Take the 2-minute tour ×
Stack Overflow is a question and answer site for professional and enthusiast programmers. It's 100% free, no registration required.

I'm trying to write some simple tests on JS code that can be run from the command line to test code that has nothing to do with HTML, documents or user interface. To do this I need to include one file within another to pull the code being tested into the test script. What I've found involved HTML or DOM to do the job; for example, something like document.write( ) or some such. Is there a simple way to do this? I'm imaging something like include( "code2test.js" ); I'd appreciate any help in solving this. Can JQuery help or does it have to be used in a HTML/browser context?

Thanks in advance.j

share|improve this question
    
What are you using to run the tests? –  Jacob Mattison Mar 19 '13 at 2:19

4 Answers 4

Sounds like what you need is Require.js. It's designed to allow inclusion of javascript in the web page using javascript rather than script tags. For example, instead of:

<script scr="foo.js"></script>
<script>
    use_foo_here();
</script>

using Require.js you can write:

require(["foo.js"],function(foo){
    use_foo_here();
})

The cool thing about Require.js is that it can even be used on Node.js. So for command line invocation you can use Node to run your scripts and the require() statements would work just like it does on the web page.

share|improve this answer

It sounds like you just need two script tags:

<script type="text/javascript" src="code2test.js"></script>
<script type="text/javascript" src="testscript.js"></script>

If that doesn't work, try reversing the order.

share|improve this answer
    
I think he's asking how to include a javascript on the webpage AFTER its loaded, via command line, not how to include it in the html. –  kennypu Mar 19 '13 at 2:15
    
No, he's talking about running javascript from the command line, not in a web page at all. –  Jacob Mattison Mar 19 '13 at 2:16
    
In that case, you need to append the script to the document: document.getElementByTagName("head")[0].appendChild(document.createElement("scr‌​ipt")).src = "code2test.js"; –  ic3b3rg Mar 19 '13 at 2:18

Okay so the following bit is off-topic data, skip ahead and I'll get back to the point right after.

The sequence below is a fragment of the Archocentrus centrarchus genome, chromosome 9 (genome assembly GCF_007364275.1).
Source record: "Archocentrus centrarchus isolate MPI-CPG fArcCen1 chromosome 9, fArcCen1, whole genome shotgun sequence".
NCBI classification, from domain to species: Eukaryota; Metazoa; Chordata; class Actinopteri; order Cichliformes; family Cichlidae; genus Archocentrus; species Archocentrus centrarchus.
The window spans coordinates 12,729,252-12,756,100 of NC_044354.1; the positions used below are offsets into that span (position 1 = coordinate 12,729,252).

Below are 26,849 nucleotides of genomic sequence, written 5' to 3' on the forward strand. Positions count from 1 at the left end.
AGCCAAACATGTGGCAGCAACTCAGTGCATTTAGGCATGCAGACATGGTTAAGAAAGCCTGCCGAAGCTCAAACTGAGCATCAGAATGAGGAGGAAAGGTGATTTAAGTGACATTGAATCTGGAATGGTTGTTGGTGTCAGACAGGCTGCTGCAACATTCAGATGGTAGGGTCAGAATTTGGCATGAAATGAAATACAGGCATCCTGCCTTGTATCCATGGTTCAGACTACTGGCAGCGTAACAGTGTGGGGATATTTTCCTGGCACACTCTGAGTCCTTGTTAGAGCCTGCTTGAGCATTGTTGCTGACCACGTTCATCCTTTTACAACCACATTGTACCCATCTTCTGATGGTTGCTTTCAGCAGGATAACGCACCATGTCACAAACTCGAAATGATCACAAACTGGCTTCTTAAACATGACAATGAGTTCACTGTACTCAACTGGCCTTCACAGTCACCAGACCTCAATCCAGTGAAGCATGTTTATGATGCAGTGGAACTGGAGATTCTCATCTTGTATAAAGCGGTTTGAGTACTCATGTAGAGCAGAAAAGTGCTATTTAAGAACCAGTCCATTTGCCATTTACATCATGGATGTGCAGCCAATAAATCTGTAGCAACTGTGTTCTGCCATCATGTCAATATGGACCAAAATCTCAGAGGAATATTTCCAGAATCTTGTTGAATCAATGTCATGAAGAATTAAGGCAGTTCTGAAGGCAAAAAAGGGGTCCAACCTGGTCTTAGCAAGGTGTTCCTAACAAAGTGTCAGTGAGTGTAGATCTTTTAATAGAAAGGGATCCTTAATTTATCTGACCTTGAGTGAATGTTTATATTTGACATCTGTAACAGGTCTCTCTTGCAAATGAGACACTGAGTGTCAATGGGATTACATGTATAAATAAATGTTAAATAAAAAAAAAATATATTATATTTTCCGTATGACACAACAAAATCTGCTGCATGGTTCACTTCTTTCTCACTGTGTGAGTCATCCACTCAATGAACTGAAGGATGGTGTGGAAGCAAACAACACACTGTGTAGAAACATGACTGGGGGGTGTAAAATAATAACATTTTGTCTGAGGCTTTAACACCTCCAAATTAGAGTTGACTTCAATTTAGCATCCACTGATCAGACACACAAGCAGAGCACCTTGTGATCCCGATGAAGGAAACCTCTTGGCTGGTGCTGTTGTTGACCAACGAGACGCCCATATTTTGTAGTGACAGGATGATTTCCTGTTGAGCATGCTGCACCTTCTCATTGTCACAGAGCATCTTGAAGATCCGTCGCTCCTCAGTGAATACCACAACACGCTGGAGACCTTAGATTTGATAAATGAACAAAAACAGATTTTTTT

no, according to JacobM, OP is asking for a way to test javascript without going through a browser. –  kennypu Mar 19 '13 at 2:21

If you just want access to a javascript engine (eg Webkit) without using a browser, you can use something like nodeJS or PhantomJS

share|improve this answer

We are using Chutzpah as our test runner, and are very satisfied with it. We write the tests using Jasmine. Jasmine does not require a DOM.

At the start of the test file, the references to the JavaScript files under test are added, like this:

/// <reference path="dependantModule.js" />
/// <reference path="code2test.js" />

and then the test code follows:

describe("code2test test suite", function () {

    it("should do something"", function () {
        var result;

        // Assuming code2test.js exposes a global called 'code2test'
        result = code2test.doSomething();
        expect(result).toEqual("the expected result");
    });
});

Chutzpah uses the PhantomJS headless browser. So you can write tests that interact with the DOM if required.

We run the tests through Chutzpah from the command line for continuous integration, but also run them inside Visual Studio 2010 using the Chutzpah Visual Studio Extension. I believe integration of Chutzpah in VS2012 is even easier, but haven't tried it myself.

The tests can also be ran inside a 'real' browser, which is great for debugging. My browser of choice for debugging the test code is Chrome - the developer tools are great.

share|improve this answer

Your Answer

 
discard

By posting your answer, you agree to the privacy policy and terms of service.

Not the answer you're looking for? Browse other questions tagged or ask your own question.